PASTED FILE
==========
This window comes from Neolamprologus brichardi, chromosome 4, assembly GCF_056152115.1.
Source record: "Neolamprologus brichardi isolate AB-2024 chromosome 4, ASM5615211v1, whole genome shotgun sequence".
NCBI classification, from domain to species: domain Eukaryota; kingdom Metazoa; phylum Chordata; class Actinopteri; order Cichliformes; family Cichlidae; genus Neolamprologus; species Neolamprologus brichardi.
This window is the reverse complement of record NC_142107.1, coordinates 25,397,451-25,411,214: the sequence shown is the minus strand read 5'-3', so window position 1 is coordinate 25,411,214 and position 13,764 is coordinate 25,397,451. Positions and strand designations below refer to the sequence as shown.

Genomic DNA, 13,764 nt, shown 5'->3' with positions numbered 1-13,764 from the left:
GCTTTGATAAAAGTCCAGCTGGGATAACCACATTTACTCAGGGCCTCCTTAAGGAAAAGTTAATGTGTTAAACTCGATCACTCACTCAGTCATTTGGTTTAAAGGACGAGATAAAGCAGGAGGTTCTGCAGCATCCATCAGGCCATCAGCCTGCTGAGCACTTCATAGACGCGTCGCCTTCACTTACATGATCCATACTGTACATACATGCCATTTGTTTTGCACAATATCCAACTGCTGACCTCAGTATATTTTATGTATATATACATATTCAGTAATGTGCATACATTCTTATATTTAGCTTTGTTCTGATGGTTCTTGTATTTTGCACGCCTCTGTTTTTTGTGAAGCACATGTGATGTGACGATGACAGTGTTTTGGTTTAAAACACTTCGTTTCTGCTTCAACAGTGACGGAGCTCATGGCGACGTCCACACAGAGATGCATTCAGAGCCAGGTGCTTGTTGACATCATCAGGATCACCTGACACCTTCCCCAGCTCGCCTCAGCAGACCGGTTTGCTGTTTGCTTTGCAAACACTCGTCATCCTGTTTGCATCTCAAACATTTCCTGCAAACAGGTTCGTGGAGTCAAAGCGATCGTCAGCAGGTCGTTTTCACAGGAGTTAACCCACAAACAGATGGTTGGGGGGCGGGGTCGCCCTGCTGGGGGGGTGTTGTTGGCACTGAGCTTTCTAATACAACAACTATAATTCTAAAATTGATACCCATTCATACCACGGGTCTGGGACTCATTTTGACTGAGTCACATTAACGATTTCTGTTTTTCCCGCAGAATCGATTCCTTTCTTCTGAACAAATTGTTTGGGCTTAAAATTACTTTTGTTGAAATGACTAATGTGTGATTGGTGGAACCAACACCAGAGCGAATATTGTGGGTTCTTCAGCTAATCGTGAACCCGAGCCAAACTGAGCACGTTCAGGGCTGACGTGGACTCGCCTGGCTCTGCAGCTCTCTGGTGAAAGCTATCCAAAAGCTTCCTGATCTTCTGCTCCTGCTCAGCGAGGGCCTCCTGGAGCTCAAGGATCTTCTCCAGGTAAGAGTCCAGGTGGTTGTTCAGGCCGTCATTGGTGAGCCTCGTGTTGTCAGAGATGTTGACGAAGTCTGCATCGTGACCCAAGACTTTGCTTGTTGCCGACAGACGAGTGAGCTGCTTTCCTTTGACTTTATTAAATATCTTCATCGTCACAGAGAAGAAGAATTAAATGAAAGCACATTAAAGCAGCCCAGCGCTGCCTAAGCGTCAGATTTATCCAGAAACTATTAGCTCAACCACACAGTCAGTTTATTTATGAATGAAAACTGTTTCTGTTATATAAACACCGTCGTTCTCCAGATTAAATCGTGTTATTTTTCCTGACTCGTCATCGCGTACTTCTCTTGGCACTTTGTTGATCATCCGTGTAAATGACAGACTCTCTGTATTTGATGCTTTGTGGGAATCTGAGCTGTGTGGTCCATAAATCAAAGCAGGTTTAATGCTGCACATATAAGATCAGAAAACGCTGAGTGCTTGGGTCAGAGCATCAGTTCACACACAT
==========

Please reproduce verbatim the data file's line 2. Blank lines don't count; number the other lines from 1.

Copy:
Source record: "Neolamprologus brichardi isolate AB-2024 chromosome 4, ASM5615211v1, whole genome shotgun sequence".